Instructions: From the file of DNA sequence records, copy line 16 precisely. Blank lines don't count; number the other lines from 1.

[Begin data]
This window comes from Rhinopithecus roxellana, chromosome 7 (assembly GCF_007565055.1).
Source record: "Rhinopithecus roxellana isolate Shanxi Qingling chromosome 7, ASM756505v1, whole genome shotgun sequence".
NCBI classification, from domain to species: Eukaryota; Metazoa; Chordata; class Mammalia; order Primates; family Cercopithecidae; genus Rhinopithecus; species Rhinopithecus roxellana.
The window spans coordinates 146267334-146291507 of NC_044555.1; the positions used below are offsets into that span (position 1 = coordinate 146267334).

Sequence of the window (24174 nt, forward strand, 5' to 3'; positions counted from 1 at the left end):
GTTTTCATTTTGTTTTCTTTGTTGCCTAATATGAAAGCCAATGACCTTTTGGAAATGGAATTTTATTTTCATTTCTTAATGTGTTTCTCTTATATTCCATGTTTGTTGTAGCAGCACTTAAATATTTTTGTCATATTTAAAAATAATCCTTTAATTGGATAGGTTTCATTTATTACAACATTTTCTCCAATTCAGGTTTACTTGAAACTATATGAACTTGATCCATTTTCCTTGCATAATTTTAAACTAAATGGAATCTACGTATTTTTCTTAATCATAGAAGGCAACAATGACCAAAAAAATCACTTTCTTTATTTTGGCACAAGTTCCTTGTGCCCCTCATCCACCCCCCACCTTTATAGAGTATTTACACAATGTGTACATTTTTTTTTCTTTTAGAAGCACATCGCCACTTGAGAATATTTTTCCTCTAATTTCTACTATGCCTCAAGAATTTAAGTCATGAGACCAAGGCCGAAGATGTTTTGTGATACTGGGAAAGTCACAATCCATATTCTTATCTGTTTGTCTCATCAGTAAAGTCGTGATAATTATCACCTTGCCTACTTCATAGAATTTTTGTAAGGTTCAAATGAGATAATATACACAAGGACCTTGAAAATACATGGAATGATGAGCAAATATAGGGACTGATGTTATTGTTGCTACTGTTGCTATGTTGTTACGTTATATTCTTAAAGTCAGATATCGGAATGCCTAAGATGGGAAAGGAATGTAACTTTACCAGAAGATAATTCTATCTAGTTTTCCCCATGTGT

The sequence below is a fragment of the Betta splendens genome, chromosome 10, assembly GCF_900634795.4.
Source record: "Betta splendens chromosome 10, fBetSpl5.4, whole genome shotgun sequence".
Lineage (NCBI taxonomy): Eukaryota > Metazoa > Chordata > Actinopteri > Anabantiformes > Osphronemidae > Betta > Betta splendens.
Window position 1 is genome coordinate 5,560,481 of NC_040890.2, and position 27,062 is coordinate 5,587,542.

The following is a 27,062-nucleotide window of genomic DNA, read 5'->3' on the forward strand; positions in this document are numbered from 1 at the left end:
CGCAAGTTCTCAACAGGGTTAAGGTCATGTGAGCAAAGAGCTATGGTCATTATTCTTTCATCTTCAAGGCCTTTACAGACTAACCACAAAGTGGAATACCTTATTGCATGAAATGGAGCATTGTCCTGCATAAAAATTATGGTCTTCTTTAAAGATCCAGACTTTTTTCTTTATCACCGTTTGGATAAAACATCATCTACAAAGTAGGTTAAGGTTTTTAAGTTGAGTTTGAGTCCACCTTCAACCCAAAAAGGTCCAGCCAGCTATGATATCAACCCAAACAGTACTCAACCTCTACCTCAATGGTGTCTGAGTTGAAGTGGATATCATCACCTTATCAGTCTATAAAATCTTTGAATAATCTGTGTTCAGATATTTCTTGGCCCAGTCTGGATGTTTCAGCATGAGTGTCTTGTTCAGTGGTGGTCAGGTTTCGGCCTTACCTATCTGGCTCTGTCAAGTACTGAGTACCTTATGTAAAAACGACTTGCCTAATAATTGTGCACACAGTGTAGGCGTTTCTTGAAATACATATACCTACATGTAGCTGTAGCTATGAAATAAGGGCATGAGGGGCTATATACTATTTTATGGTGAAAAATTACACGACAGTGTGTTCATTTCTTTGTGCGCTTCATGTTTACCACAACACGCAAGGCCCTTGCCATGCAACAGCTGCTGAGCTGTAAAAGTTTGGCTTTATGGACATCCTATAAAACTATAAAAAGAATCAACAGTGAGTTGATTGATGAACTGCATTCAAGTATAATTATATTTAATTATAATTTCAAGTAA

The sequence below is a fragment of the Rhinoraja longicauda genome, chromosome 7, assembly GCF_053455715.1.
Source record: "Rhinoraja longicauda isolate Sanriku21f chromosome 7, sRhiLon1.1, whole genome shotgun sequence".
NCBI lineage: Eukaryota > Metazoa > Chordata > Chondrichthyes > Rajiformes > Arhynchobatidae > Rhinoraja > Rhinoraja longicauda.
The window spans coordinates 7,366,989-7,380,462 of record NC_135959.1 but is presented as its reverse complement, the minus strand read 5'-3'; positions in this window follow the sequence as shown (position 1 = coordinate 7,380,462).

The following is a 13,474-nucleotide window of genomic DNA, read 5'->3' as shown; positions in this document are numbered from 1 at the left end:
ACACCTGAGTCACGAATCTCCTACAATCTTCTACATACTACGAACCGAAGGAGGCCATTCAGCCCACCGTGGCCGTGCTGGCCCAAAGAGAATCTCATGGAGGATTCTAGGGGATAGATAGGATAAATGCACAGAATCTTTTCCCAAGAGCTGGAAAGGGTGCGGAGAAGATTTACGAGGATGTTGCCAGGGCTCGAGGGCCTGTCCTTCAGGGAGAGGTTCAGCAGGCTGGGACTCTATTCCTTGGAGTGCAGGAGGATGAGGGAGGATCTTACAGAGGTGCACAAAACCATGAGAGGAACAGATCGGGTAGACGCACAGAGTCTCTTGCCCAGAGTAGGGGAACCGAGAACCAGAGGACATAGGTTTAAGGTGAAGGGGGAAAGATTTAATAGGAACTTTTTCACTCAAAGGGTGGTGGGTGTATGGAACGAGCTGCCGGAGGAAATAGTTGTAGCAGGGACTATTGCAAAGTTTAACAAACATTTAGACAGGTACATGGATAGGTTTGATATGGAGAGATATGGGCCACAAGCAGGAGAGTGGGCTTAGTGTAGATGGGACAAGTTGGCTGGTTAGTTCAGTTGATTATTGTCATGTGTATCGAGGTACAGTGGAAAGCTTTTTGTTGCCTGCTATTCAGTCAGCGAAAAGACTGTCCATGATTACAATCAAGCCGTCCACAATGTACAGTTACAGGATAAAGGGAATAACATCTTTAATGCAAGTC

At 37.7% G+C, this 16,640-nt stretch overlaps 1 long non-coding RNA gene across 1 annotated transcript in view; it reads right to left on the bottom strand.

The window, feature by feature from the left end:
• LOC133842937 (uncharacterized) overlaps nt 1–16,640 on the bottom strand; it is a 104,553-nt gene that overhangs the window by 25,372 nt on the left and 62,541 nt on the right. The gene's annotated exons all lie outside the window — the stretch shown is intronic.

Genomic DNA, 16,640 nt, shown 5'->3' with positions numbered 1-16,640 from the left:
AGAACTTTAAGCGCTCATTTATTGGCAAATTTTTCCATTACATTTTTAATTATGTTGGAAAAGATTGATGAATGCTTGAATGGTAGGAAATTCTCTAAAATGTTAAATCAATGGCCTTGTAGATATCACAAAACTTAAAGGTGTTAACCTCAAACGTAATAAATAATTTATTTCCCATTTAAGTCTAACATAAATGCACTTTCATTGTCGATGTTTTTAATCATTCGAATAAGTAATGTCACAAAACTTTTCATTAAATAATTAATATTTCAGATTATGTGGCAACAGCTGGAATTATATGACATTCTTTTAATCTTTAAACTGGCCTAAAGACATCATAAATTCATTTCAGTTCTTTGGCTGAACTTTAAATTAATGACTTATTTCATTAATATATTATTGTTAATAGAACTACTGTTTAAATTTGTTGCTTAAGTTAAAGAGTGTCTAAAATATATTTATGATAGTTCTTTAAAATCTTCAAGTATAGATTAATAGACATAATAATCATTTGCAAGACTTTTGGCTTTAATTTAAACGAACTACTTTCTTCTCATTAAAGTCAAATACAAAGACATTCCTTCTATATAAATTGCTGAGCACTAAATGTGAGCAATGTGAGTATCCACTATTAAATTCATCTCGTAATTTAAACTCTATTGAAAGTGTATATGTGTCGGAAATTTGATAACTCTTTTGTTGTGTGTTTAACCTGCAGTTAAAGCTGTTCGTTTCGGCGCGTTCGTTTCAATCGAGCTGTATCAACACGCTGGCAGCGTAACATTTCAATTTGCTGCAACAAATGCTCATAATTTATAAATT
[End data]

The window spans coordinates 7,366,989-7,380,462 of record NC_135959.1 but is presented as its reverse complement, the minus strand read 5'-3'; positions in this window follow the sequence as shown (position 1 = coordinate 7,380,462).